Digital assets and cryptocurrencies have seen an explosion in growth due to the extraordinary capabilities of blockchain technology to transform systems for tracking digital transactions. Despite the obvious benefits of digital assets and cryptocurrencies, namely improvements in transaction efficiency, security, and transparency, institutional investors have been slow to take the leap and invest in cryptocurrencies and digital assets. Why?
Regulatory uncertainty is one of the culprits. Pension funds, mutual funds, and endowments are not interested in investing in any assets deemed to be even remotely risky. Many cryptocurrencies are considered to be utility tokens because they have a specific function or use within a specific platform or network. Problematically, many of these so-called utility tokens should actually be registered as securities and achieve compliance with all securities regulations. Some startups launching token sales have sought to avoid jumping through the hoops necessary to meet SEC requirements, but in doing so, these crypto projects have contributed to the negative perception of ICOs as scams.
The tokens that are registered with the SEC and are US-compliant are called security tokens. By following the rulebook and abiding by the standards set by the SEC, security tokens offer institutional investors a comfortability and familiarity that is not easily discovered among utility token offerings.
A CNBC story notes that “[money] managers for pension plans and endowments have been laying the groundwork to invest in cryptocurrencies” but are sitting on the fence due to perceived “volatility, security issues, and headline risk.”
The need for more avenues for wealth generation could not be more paramount than it is today. Former chairman of the Federal Reserve, Ben Bernanke, along with former Treasury secretaries Timothy Geithner and Henry Paulson, recently published an op-ed in the New York Times hinting that another financial crises may be on the horizon unless certain regulations removed to save the economy in 2008 are reinstated: “Our main concern is that these defenses will erode over time and risk-taking will emerge in corners of the financial system that are less constrained by regulation.”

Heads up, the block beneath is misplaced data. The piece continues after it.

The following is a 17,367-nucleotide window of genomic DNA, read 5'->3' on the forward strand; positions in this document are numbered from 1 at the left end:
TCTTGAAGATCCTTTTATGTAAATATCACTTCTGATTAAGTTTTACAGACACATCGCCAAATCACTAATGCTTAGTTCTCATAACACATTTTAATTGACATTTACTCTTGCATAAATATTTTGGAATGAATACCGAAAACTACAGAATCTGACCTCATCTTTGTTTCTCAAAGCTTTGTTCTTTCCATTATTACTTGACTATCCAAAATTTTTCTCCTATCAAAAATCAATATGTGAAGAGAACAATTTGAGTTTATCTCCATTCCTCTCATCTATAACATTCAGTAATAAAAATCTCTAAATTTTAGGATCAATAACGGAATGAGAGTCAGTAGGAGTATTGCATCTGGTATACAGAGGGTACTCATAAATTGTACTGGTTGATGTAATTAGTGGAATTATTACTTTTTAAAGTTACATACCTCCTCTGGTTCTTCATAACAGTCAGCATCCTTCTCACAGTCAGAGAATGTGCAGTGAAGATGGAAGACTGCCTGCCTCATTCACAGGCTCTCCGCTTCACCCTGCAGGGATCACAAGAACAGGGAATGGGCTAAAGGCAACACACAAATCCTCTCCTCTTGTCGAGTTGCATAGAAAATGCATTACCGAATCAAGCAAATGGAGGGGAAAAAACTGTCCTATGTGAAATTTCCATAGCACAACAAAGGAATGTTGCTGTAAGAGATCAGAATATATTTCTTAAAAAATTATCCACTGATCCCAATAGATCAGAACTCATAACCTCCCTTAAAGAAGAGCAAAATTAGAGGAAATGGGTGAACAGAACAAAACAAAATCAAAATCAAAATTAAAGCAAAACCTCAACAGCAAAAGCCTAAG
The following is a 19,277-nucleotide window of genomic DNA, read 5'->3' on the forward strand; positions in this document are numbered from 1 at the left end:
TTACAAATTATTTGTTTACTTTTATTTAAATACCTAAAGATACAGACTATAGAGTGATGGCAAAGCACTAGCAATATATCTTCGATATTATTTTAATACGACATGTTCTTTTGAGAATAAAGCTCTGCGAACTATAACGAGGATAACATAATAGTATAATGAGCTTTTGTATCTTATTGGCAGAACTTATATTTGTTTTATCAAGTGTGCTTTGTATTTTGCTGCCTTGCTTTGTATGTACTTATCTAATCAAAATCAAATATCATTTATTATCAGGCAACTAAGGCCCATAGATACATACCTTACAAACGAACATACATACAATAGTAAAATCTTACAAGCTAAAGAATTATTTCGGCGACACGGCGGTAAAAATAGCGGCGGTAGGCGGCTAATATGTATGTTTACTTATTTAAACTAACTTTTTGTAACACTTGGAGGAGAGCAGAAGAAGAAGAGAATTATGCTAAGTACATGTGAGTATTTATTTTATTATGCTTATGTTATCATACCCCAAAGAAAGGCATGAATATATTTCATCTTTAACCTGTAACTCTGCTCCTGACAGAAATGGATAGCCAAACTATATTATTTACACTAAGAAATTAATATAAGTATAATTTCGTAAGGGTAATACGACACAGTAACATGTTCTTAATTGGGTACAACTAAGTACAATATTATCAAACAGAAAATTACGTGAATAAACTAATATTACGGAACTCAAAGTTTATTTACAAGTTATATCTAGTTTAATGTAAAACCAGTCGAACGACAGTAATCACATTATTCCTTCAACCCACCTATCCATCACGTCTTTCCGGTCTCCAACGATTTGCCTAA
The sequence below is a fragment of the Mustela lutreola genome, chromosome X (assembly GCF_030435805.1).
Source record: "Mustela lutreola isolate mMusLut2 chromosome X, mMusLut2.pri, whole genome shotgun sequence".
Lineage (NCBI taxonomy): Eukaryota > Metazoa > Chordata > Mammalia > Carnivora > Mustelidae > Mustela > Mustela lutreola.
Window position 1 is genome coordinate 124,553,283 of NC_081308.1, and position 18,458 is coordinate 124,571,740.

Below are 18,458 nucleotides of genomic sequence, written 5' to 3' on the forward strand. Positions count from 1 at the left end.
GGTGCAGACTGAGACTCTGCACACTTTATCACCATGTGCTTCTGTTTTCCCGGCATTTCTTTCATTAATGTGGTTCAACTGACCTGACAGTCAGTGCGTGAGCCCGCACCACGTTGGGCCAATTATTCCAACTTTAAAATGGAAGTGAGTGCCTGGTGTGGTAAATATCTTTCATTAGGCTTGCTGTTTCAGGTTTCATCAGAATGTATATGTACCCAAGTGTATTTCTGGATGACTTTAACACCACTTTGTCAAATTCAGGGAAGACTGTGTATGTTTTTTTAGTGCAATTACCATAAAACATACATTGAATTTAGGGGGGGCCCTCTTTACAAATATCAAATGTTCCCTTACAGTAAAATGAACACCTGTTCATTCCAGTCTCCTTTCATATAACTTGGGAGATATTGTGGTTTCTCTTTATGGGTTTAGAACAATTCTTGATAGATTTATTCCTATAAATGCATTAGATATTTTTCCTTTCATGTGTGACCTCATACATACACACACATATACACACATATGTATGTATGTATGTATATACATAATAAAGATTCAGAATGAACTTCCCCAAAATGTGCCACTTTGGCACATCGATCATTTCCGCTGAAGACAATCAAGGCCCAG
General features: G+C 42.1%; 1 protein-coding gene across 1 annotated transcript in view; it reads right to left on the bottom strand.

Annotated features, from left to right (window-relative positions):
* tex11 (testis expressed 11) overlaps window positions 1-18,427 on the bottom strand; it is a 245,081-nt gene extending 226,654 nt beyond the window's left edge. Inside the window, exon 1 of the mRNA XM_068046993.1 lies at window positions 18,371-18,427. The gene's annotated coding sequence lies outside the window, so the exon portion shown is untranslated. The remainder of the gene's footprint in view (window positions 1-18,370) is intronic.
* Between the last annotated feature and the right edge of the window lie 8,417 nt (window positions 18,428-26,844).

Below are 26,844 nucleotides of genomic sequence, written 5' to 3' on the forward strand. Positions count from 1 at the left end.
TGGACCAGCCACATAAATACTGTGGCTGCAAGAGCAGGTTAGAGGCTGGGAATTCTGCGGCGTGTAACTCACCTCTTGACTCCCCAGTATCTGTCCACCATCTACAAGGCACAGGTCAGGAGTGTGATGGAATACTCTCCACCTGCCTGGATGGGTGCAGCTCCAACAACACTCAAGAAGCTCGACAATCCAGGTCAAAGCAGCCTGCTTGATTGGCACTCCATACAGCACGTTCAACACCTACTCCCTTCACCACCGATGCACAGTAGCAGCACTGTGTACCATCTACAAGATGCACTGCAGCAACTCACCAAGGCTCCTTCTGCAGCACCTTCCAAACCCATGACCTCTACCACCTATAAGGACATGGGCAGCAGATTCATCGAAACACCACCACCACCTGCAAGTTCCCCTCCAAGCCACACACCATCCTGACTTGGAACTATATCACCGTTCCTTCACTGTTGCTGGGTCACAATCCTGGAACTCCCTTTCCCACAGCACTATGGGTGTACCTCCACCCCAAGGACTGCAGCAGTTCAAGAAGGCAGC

This statement should serve as a reminder that regulations exist to protect people and institutions from corruption and bad practices. Institutional investors have recognized the need for regulation in the cryptocurrency space and have balked at investing in ICOs given the current ambiguity around their legality. Security tokens address this issue by achieving full compliance with the SEC.
Other forces underlining the importance of generating new avenues for wealth generation are stagnant wages and the threat of automation. Though unemployment remains low in the United States, after adjusting for inflation wages are essentially the same as they were 40 years ago. Furthermore, automation puts nearly 50% of jobs in the global workforce at risk. A study conducted by the McKinsey Global Institute estimates that 800 million jobs could be replaced with machines by 2030. Fortunately, the SEC seems to understand the need for opening doors to more investment opportunities. In a recent interview with the Wall Street Journal, Jay Clayton, the SEC chairman alluded to enacting changes that will make it easier for individuals to invest in private companies and startups.
Security tokens combine the best elements of blockchain with the safeguards of SEC adherence to offer individuals and institutional financial players with assurance that their investments will be protected. Beyond the enactment of regulatory changes that improve access to investment opportunities while retaining important protective measures, we need to foster the development of platforms to enable secure trading and easy-to-use portfolio management. The future of digital assets and, potentially the economy as a whole, depends on the successful deployment of such platforms; without them, people will lack the points-of-entry and education necessary to participate.